Piston Or Scroll Compressors
To the chagrin of many compressor-manufacturer engineers, I have been a long-time advocate of scroll compressors, and I wrote one of our industry’s first major articles about how they work back in the late 1980s. Why do I like them so well?
Having served as an industry technical instructor for several years, I have taught many classes about how piston compressors work, and of the ways that they can be damaged. And at the time, as the requirements for higher-efficiency systems were being given greater importance by the U.S. government, I could see that the changes which had to be made to get higher efficiencies out of piston compressors would make an already vulnerable product more prone to damage. And once I understood how they work, I could see that scroll compressors would provide both higher efficiencies and greater reliability.
The problem with piston compressors is something called “clearance.” That’s the little gap between the top of a compressor piston when it is at its top position, and the valves and valve plate. In order to get the most efficiency out of this type of a compressor, the clearance has to be minimal, because you pay to compress all the gas, and when some is left in the cylinder to re-expand, you must pay to compress it again.
On the other hand, when clearance is reduced, there is less space for any oil and/or liquid refrigerant that may naturally be present in the cylinder after startup, or when the system is in a refrigerant flood-back condition. And since the laws of physics teach us that you can’t compress a liquid, something is going to fail when there is more liquid than clearance.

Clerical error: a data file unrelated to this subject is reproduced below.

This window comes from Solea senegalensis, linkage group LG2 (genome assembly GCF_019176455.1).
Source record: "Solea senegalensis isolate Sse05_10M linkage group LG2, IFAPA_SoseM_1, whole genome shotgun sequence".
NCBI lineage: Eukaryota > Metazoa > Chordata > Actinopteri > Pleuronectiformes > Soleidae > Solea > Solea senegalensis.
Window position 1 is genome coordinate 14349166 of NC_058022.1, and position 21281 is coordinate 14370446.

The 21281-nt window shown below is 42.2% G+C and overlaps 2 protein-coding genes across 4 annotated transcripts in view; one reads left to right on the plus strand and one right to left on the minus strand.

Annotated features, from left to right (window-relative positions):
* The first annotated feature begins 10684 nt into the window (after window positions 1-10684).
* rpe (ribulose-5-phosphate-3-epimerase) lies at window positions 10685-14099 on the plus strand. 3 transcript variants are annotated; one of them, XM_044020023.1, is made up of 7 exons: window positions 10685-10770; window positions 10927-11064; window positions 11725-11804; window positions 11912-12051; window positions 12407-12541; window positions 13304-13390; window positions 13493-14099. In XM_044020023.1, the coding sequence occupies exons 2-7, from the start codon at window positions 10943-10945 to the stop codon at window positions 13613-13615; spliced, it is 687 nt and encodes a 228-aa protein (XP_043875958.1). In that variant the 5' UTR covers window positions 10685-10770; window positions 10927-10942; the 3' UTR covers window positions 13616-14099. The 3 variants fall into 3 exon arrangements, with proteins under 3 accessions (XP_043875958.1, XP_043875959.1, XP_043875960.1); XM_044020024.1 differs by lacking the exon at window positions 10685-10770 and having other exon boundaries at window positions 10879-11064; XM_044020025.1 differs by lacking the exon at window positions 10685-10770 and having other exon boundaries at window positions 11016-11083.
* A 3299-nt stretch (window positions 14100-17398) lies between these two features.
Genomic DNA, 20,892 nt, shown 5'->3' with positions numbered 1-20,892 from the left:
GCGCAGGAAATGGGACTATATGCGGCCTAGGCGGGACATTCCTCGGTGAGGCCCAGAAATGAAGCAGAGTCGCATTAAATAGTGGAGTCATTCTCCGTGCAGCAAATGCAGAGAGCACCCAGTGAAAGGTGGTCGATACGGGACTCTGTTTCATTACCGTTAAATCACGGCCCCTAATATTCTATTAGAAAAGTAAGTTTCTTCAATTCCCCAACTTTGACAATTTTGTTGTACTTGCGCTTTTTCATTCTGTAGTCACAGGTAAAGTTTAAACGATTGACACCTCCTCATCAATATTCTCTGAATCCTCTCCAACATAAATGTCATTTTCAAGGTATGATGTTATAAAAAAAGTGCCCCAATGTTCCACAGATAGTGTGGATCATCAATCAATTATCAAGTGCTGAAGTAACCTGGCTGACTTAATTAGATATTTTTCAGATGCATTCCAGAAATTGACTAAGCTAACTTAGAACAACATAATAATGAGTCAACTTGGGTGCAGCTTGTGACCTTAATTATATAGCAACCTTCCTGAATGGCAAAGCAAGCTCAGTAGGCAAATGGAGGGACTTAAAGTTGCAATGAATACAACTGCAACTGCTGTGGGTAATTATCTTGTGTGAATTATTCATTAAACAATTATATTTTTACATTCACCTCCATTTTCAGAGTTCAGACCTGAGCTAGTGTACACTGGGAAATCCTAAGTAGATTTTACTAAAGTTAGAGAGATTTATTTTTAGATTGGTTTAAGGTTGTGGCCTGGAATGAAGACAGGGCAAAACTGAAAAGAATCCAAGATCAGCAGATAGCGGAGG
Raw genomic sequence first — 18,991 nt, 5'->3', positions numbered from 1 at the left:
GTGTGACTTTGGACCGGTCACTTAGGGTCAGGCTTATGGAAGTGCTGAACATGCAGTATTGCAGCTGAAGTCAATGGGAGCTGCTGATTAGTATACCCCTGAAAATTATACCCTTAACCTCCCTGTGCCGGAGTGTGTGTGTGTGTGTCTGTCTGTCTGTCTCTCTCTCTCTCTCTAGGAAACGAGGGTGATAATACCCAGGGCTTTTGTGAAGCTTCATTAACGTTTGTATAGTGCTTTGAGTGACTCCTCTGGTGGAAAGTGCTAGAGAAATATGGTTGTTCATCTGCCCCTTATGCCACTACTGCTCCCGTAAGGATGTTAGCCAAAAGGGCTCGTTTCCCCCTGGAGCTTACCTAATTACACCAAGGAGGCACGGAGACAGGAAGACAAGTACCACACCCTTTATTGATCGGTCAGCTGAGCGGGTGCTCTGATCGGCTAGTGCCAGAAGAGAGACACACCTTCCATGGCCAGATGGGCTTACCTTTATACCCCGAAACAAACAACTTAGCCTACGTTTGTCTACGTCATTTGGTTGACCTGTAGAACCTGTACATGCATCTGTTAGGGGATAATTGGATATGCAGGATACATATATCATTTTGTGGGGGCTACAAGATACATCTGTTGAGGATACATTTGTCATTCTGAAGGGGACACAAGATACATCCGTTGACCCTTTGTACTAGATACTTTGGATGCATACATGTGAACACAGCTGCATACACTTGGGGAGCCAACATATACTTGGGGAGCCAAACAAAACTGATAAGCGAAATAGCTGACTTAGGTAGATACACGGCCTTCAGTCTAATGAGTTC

However, scroll compressors are not as affected by the presence of liquid, since they just move refrigerant forward in gulps from a low-pressure condition to a high-pressure condition. So there is no piston hitting on liquid between it and the valve plate. However, even scroll compressors can be damaged when too much liquid refrigerant is returning, since this reduces the viscosity of the compressor oil.
Then why did it take so long to bring scroll compressors into the HVACR industry? Because the strict tolerances for precisely manufacturing the scroll plates were once impossible to meet - thank God for computers and automation!
Anyhow, scroll compressors have certainly lived up to their billing, for since they have come into common use, mechanical compressor failures have been greatly reduced. And they have provided impressive efficiency improvements, for when many manufacturers had to raise their system efficiencies to 10-SEER a few years ago, most found that the only change they had to make was to replace their piston compressors with scrolls.
Of course, at every AHR Expo I am collared by some engineer from a compressor manufacturer who wants to tell me that piston compressors are no longer a thing of the past, and that there have been great improvements in their design. Maybe, so I’ll keep an open mind and report it to you if I find this is true.